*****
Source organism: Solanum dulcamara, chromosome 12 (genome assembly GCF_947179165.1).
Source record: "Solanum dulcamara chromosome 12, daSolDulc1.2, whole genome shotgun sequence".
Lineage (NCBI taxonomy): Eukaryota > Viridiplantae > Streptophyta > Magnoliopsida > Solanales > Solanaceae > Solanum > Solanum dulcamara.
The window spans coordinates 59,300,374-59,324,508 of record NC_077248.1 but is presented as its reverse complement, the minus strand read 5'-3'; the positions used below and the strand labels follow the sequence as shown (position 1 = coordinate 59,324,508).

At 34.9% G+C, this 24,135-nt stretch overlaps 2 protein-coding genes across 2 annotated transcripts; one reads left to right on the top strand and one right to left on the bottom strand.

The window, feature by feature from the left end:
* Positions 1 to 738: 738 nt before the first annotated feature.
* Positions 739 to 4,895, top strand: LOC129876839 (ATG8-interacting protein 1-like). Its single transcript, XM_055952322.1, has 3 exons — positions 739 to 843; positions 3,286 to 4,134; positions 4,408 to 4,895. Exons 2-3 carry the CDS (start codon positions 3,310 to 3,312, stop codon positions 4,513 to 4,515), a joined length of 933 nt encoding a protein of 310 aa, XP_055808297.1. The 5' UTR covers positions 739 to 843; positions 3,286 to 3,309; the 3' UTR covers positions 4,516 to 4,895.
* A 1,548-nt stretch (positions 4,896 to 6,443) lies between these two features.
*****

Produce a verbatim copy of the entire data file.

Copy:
Source organism: Solanum dulcamara, chromosome 12 (genome assembly GCF_947179165.1).
Source record: "Solanum dulcamara chromosome 12, daSolDulc1.2, whole genome shotgun sequence".
Lineage (NCBI taxonomy): Eukaryota > Viridiplantae > Streptophyta > Magnoliopsida > Solanales > Solanaceae > Solanum > Solanum dulcamara.
The window spans coordinates 59,300,374-59,324,508 of record NC_077248.1 but is presented as its reverse complement, the minus strand read 5'-3'; the positions used below and the strand labels follow the sequence as shown (position 1 = coordinate 59,324,508).

At 34.9% G+C, this 24,135-nt stretch overlaps 2 protein-coding genes across 2 annotated transcripts; one reads left to right on the top strand and one right to left on the bottom strand.

The window, feature by feature from the left end:
* Positions 1 to 738: 738 nt before the first annotated feature.
* Positions 739 to 4,895, top strand: LOC129876839 (ATG8-interacting protein 1-like). Its single transcript, XM_055952322.1, has 3 exons — positions 739 to 843; positions 3,286 to 4,134; positions 4,408 to 4,895. Exons 2-3 carry the CDS (start codon positions 3,310 to 3,312, stop codon positions 4,513 to 4,515), a joined length of 933 nt encoding a protein of 310 aa, XP_055808297.1. The 5' UTR covers positions 739 to 843; positions 3,286 to 3,309; the 3' UTR covers positions 4,516 to 4,895.
* A 1,548-nt stretch (positions 4,896 to 6,443) lies between these two features.